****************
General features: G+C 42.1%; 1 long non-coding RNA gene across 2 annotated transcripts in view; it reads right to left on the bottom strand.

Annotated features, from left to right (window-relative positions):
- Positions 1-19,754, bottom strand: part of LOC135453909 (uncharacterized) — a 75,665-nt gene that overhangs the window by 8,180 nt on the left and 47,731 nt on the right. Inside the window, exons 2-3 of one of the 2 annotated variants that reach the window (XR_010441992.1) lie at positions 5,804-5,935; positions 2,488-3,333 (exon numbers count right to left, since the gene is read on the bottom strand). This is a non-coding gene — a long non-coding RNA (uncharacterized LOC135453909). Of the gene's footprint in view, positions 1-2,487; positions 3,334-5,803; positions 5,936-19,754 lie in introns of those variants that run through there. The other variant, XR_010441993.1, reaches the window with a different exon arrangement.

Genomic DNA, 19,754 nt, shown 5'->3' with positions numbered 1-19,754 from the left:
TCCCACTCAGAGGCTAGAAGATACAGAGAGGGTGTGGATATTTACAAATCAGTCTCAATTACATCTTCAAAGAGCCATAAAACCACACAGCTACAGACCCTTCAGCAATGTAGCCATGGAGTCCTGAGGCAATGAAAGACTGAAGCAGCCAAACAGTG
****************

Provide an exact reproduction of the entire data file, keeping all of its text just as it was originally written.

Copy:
General features: G+C 42.1%; 1 long non-coding RNA gene across 2 annotated transcripts in view; it reads right to left on the bottom strand.

Annotated features, from left to right (window-relative positions):
- Positions 1-19,754, bottom strand: part of LOC135453909 (uncharacterized) — a 75,665-nt gene that overhangs the window by 8,180 nt on the left and 47,731 nt on the right. Inside the window, exons 2-3 of one of the 2 annotated variants that reach the window (XR_010441992.1) lie at positions 5,804-5,935; positions 2,488-3,333 (exon numbers count right to left, since the gene is read on the bottom strand). This is a non-coding gene — a long non-coding RNA (uncharacterized LOC135453909). Of the gene's footprint in view, positions 1-2,487; positions 3,334-5,803; positions 5,936-19,754 lie in introns of those variants that run through there. The other variant, XR_010441993.1, reaches the window with a different exon arrangement.

Genomic DNA, 19,754 nt, shown 5'->3' with positions numbered 1-19,754 from the left:
TCCCACTCAGAGGCTAGAAGATACAGAGAGGGTGTGGATATTTACAAATCAGTCTCAATTACATCTTCAAAGAGCCATAAAACCACACAGCTACAGACCCTTCAGCAATGTAGCCATGGAGTCCTGAGGCAATGAAAGACTGAAGCAGCCAAACAGTG